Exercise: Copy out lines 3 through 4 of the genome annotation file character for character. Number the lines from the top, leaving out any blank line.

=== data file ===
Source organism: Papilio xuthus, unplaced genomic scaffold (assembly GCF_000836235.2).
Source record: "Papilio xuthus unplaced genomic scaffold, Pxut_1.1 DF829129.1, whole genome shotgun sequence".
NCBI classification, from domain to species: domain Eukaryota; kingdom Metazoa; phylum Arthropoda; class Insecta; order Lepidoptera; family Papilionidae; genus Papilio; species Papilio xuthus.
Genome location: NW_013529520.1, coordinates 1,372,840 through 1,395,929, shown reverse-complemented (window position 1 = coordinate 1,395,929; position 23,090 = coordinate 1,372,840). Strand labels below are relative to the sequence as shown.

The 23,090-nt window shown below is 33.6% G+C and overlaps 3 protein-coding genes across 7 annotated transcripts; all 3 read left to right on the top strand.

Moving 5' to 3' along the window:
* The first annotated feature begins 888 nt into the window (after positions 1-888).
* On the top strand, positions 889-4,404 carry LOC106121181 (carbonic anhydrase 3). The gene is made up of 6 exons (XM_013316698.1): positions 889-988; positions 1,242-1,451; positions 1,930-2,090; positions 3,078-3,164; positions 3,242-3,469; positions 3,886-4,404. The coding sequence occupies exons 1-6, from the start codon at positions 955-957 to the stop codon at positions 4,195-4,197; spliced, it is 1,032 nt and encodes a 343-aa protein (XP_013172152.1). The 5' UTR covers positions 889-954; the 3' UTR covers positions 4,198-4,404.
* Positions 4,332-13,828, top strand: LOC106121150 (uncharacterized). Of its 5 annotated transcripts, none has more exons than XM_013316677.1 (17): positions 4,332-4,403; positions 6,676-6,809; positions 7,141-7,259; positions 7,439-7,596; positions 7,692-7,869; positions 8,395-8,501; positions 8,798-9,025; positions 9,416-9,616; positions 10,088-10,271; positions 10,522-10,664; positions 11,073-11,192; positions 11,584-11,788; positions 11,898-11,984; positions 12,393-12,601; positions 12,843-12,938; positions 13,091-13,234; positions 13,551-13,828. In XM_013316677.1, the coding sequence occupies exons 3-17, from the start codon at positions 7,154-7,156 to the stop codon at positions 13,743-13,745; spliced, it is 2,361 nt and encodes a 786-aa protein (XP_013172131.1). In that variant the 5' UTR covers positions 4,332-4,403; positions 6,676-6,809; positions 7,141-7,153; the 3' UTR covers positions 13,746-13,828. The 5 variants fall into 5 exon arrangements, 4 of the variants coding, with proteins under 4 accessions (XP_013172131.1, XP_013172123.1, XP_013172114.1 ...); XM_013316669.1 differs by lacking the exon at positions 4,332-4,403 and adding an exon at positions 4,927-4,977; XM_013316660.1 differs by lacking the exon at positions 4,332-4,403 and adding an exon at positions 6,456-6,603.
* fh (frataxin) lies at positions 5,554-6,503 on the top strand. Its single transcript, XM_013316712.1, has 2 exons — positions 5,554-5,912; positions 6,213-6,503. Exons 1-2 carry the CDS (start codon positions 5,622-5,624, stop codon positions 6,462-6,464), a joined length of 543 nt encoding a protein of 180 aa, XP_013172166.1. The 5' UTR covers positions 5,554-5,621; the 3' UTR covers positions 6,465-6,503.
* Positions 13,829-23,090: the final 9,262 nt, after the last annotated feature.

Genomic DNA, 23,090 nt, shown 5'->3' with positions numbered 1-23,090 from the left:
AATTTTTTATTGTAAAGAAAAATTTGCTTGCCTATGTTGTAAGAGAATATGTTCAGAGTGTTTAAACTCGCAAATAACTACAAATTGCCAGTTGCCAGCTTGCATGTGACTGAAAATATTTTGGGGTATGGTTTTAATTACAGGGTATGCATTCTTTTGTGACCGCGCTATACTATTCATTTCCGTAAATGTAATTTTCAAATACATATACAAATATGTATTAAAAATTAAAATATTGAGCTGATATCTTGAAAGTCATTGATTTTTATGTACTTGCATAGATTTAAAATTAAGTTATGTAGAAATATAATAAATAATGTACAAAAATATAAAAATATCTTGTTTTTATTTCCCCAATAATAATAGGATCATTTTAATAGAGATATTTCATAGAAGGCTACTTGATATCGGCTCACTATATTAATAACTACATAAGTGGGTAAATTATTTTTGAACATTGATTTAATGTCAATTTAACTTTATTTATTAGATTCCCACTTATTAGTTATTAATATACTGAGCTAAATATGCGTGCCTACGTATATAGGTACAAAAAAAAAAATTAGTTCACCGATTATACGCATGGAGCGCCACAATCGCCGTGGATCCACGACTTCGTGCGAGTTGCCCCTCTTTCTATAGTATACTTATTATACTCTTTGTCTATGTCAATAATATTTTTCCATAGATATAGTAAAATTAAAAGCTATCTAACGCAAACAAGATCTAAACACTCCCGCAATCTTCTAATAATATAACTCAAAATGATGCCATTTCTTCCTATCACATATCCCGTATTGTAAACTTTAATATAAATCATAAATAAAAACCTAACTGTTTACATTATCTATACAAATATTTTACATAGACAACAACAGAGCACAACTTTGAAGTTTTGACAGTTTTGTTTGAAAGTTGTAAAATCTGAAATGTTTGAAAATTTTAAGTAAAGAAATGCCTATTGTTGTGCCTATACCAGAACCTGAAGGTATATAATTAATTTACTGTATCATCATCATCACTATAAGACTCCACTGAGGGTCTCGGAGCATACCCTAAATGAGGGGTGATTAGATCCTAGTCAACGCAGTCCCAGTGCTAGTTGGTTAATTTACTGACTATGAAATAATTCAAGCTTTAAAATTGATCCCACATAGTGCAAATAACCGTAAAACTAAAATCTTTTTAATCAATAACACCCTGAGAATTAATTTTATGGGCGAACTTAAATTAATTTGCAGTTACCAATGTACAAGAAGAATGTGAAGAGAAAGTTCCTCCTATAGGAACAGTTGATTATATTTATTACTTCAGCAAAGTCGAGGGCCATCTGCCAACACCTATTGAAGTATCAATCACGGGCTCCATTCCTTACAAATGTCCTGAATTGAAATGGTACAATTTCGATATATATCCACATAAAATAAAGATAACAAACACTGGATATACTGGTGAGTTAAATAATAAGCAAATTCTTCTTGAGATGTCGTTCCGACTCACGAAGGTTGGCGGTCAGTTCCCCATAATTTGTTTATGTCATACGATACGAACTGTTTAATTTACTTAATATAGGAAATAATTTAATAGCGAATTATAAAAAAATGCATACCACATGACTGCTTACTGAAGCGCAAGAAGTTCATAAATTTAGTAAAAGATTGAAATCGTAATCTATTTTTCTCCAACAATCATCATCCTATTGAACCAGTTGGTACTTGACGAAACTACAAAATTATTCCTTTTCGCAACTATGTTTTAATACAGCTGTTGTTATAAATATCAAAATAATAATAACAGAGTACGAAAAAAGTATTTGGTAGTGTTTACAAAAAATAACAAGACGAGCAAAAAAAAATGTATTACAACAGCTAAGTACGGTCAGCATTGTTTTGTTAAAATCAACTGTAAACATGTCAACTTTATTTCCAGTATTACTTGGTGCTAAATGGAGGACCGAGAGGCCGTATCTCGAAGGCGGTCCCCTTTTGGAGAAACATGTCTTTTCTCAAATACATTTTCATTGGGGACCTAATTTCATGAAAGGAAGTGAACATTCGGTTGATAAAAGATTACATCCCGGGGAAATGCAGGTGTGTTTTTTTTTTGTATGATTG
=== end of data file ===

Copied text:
NCBI classification, from domain to species: domain Eukaryota; kingdom Metazoa; phylum Arthropoda; class Insecta; order Lepidoptera; family Papilionidae; genus Papilio; species Papilio xuthus.
Genome location: NW_013529520.1, coordinates 1,372,840 through 1,395,929, shown reverse-complemented (window position 1 = coordinate 1,395,929; position 23,090 = coordinate 1,372,840). Strand labels below are relative to the sequence as shown.